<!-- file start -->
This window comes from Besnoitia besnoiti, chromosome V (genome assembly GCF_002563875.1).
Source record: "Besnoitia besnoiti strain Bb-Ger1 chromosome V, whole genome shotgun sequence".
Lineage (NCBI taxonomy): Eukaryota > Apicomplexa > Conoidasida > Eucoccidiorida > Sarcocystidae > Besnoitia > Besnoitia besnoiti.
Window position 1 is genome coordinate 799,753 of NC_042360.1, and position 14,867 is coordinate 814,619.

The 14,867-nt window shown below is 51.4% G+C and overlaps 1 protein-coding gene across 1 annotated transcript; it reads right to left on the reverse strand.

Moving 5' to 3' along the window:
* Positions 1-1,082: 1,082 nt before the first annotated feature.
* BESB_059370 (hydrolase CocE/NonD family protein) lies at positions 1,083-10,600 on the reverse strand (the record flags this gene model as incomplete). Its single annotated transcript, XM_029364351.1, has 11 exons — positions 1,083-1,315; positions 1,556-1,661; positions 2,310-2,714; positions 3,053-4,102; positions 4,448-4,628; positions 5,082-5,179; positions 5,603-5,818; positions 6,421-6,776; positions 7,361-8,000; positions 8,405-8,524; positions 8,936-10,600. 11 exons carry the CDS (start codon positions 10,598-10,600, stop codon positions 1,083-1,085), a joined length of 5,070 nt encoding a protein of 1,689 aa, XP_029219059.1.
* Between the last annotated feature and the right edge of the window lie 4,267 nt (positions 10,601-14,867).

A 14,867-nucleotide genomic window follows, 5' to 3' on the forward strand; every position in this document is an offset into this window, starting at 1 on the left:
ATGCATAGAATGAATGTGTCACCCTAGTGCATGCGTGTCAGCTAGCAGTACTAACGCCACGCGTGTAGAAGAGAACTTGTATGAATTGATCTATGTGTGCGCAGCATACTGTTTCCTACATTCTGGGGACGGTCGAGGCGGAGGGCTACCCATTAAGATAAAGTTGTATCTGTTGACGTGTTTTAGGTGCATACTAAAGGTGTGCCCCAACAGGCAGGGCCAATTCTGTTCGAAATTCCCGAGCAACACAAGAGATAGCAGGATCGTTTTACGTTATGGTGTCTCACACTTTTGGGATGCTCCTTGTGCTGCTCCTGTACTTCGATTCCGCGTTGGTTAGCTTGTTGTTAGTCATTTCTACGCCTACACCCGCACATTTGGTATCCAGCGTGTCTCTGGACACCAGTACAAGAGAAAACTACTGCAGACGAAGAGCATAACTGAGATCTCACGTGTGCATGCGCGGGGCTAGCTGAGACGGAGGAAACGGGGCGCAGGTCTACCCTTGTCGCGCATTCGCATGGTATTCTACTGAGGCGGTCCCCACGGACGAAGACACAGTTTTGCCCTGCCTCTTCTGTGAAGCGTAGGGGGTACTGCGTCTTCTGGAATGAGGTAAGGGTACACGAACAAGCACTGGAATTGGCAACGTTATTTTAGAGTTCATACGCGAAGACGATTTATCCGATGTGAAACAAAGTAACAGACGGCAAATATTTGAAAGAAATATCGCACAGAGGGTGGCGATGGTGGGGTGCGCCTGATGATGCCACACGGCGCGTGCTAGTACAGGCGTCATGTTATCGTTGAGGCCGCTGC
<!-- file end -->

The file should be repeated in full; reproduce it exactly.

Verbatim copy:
This window comes from Besnoitia besnoiti, chromosome V (genome assembly GCF_002563875.1).
Source record: "Besnoitia besnoiti strain Bb-Ger1 chromosome V, whole genome shotgun sequence".
Lineage (NCBI taxonomy): Eukaryota > Apicomplexa > Conoidasida > Eucoccidiorida > Sarcocystidae > Besnoitia > Besnoitia besnoiti.
Window position 1 is genome coordinate 799,753 of NC_042360.1, and position 14,867 is coordinate 814,619.

The 14,867-nt window shown below is 51.4% G+C and overlaps 1 protein-coding gene across 1 annotated transcript; it reads right to left on the reverse strand.

Moving 5' to 3' along the window:
* Positions 1-1,082: 1,082 nt before the first annotated feature.
* BESB_059370 (hydrolase CocE/NonD family protein) lies at positions 1,083-10,600 on the reverse strand (the record flags this gene model as incomplete). Its single annotated transcript, XM_029364351.1, has 11 exons — positions 1,083-1,315; positions 1,556-1,661; positions 2,310-2,714; positions 3,053-4,102; positions 4,448-4,628; positions 5,082-5,179; positions 5,603-5,818; positions 6,421-6,776; positions 7,361-8,000; positions 8,405-8,524; positions 8,936-10,600. 11 exons carry the CDS (start codon positions 10,598-10,600, stop codon positions 1,083-1,085), a joined length of 5,070 nt encoding a protein of 1,689 aa, XP_029219059.1.
* Between the last annotated feature and the right edge of the window lie 4,267 nt (positions 10,601-14,867).

A 14,867-nucleotide genomic window follows, 5' to 3' on the forward strand; every position in this document is an offset into this window, starting at 1 on the left:
ATGCATAGAATGAATGTGTCACCCTAGTGCATGCGTGTCAGCTAGCAGTACTAACGCCACGCGTGTAGAAGAGAACTTGTATGAATTGATCTATGTGTGCGCAGCATACTGTTTCCTACATTCTGGGGACGGTCGAGGCGGAGGGCTACCCATTAAGATAAAGTTGTATCTGTTGACGTGTTTTAGGTGCATACTAAAGGTGTGCCCCAACAGGCAGGGCCAATTCTGTTCGAAATTCCCGAGCAACACAAGAGATAGCAGGATCGTTTTACGTTATGGTGTCTCACACTTTTGGGATGCTCCTTGTGCTGCTCCTGTACTTCGATTCCGCGTTGGTTAGCTTGTTGTTAGTCATTTCTACGCCTACACCCGCACATTTGGTATCCAGCGTGTCTCTGGACACCAGTACAAGAGAAAACTACTGCAGACGAAGAGCATAACTGAGATCTCACGTGTGCATGCGCGGGGCTAGCTGAGACGGAGGAAACGGGGCGCAGGTCTACCCTTGTCGCGCATTCGCATGGTATTCTACTGAGGCGGTCCCCACGGACGAAGACACAGTTTTGCCCTGCCTCTTCTGTGAAGCGTAGGGGGTACTGCGTCTTCTGGAATGAGGTAAGGGTACACGAACAAGCACTGGAATTGGCAACGTTATTTTAGAGTTCATACGCGAAGACGATTTATCCGATGTGAAACAAAGTAACAGACGGCAAATATTTGAAAGAAATATCGCACAGAGGGTGGCGATGGTGGGGTGCGCCTGATGATGCCACACGGCGCGTGCTAGTACAGGCGTCATGTTATCGTTGAGGCCGCTGC